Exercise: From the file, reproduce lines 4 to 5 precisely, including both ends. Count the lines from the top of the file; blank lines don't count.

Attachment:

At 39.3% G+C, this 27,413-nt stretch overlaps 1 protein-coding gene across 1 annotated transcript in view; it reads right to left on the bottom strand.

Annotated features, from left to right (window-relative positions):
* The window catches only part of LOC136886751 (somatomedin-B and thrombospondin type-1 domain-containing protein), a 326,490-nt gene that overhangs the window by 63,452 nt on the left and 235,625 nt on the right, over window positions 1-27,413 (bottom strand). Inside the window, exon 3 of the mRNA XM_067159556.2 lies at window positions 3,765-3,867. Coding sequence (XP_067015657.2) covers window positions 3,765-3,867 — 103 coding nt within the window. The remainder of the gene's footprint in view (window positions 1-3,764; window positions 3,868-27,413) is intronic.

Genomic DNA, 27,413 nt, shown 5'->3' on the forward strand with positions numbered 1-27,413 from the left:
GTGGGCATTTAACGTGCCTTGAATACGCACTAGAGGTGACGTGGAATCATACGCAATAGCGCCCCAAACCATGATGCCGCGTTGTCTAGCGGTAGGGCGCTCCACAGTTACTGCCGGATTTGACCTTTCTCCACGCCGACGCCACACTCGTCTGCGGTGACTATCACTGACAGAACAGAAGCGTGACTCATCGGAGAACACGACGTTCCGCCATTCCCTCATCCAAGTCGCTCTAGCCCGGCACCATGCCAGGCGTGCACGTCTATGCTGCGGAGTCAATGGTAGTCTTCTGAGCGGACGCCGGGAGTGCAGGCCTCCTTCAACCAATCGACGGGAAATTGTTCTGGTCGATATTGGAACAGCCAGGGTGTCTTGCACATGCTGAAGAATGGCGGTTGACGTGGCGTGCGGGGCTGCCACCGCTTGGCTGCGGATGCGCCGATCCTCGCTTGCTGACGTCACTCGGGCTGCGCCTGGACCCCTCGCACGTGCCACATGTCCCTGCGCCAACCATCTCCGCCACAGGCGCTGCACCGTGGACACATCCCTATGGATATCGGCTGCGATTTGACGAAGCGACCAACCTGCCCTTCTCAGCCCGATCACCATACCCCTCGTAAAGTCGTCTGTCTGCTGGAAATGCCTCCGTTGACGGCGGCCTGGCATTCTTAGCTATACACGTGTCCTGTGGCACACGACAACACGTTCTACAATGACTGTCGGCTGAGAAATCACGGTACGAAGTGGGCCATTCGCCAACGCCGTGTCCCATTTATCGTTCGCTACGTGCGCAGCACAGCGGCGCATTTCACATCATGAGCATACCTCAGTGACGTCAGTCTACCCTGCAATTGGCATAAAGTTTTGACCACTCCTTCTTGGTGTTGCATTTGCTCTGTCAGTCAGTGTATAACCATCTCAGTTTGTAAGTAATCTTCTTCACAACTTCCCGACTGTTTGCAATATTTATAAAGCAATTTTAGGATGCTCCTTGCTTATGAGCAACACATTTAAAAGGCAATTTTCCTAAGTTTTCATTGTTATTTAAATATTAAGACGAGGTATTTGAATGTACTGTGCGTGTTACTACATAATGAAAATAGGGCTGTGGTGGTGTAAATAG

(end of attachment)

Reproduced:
Genomic DNA, 27,413 nt, shown 5'->3' on the forward strand with positions numbered 1-27,413 from the left:
GTGGGCATTTAACGTGCCTTGAATACGCACTAGAGGTGACGTGGAATCATACGCAATAGCGCCCCAAACCATGATGCCGCGTTGTCTAGCGGTAGGGCGCTCCACAGTTACTGCCGGATTTGACCTTTCTCCACGCCGACGCCACACTCGTCTGCGGTGACTATCACTGACAGAACAGAAGCGTGACTCATCGGAGAACACGACGTTCCGCCATTCCCTCATCCAAGTCGCTCTAGCCCGGCACCATGCCAGGCGTGCACGTCTATGCTGCGGAGTCAATGGTAGTCTTCTGAGCGGACGCCGGGAGTGCAGGCCTCCTTCAACCAATCGACGGGAAATTGTTCTGGTCGATATTGGAACAGCCAGGGTGTCTTGCACATGCTGAAGAATGGCGGTTGACGTGGCGTGCGGGGCTGCCACCGCTTGGCTGCGGATGCGCCGATCCTCGCTTGCTGACGTCACTCGGGCTGCGCCTGGACCCCTCGCACGTGCCACATGTCCCTGCGCCAACCATCTCCGCCACAGGCGCTGCACCGTGGACACATCCCTATGGATATCGGCTGCGATTTGACGAAGCGACCAACCTGCCCTTCTCAGCCCGATCACCATACCCCTCGTAAAGTCGTCTGTCTGCTGGAAATGCCTCCGTTGACGGCGGCCTGGCATTCTTAGCTATACACGTGTCCTGTGGCACACGACAACACGTTCTACAATGACTGTCGGCTGAGAAATCACGGTACGAAGTGGGCCATTCGCCAACGCCGTGTCCCATTTATCGTTCGCTACGTGCGCAGCACAGCGGCGCATTTCACATCATGAGCATACCTCAGTGACGTCAGTCTACCCTGCAATTGGCATAAAGTTTTGACCACTCCTTCTTGGTGTTGCATTTGCTCTGTCAGTCAGTGTATAACCATCTCAGTTTGTAAGTAATCTTCTTCACAACTTCCCGACTGTTTGCAATATTTATAAAGCAATTTTAGGATGCTCCTTGCTTATGAGCAACACATTTAAAAGGCAATTTTCCTAAGTTTTCATTGTTATTTAAATATTAAGACGAGGTATTTGAATGTACTGTGCGTGTTACTACATAATGAAAATAGGGCTGTGGTGGTGTAAATAG